So, youâ€™ve finally written that book youâ€™ve had bubbling inside of you since forever. What now? We spoke to Philippa Donovan, who has worked with more than 300 authors and recommends to a stable of 50 literary agents in the UK, US and Australia through her consultancy Smart Quill Editorial.
CHECK THE FLOW
Knowing the right moment to step away from your manuscript is key. An excellent way to sense whether you have done all you can with your story is to read the first and last chapters aloud. Is there a sense of connection between the two? Can you feel the transition from beginning to end? If so, youâ€™re ready for the next step.
GET BETA READERS AND PROFESSIONAL EDITORS
The relationship between author and editor is integral to the finished product. When you, as the author, have done all you can, you need to gauge the wider reception for your writing. Beta readers â€“ they could be friends or family – are early readers who give general feedback as to what they like/donâ€™t like. Editors are professionals who you pay for various levels of analysis: a structural edit, or someone to check it for grammar and consistency. Several beta reads and at least one edit is required if you want your work in the best shape possible before publication.
CREATE SAMPLE CHAPTERS
Once youâ€™ve made a few â€˜passesâ€™ (revisions) with beta readers and editors, now is the time to create a new document for the first three chapters â€“ these are called the sample chapters, and they are what literary agents and publishers will assess. These sample chapters need to be hot. It has to stand apart from the text itself â€“ almost like a mini story â€“ so itâ€™s important to look at it and scrutinise it separately and with fresh eyes, right before you submit.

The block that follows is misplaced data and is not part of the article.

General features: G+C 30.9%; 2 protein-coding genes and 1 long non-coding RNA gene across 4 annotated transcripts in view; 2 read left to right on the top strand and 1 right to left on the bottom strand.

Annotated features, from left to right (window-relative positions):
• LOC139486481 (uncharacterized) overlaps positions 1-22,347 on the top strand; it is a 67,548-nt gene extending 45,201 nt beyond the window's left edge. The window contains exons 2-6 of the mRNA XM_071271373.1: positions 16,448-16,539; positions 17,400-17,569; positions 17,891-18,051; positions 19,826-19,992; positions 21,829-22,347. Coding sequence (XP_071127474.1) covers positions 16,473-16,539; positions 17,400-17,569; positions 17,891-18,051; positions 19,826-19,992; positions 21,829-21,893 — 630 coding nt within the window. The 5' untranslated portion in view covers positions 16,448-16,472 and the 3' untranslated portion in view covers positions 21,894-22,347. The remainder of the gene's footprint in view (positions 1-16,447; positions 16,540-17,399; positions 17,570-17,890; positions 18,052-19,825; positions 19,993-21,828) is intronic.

NAIL THE SYNOPSIS
Your sample chapters will be supported by a synopsis. This is a short document that outlines the plot; essentially everything that happens during the sample chapters and beyond. Itâ€™s tonally a lot brisker than the sample, because it needs to be big on detail rather than style. Ideally it should be no more than a page because if you canâ€™t summarise it in a short space, agents and publishers will struggle to do the same. Publishing is a pass-the-parcel of pitching, all the way up to the final reader.
WRITE THE QUERY LETTER
The last element to nail is the query, or covering letter. Again, this should be short. You want a logline for your work, which is a one-line summary. As a general rule, my breakdown is: a one-paragraph summary of the book, a one-paragraph summary of market position for the book, a one-paragraph personal biography.
You have the book package in handâ€¨â€“ the sample chapters, the synopsis, â€¨the covering letter. What next? Research online thoroughly which agents and publishers accept submissions, and how, and when – round-ups like litrejections.com, authors.me, Manuscript Wish List (mswishlist.com) and the Writersâ€™ â€¨& Artistsâ€™ Yearbook are a good place to start.
As a rule, itâ€™s okay to submit your work to lots of people simultaneously, but make it clear that there is no â€˜exclusivityâ€™ at play. Wait times can be up to six weeks and you should expect honest responses from them. In the meantime? Start your next project.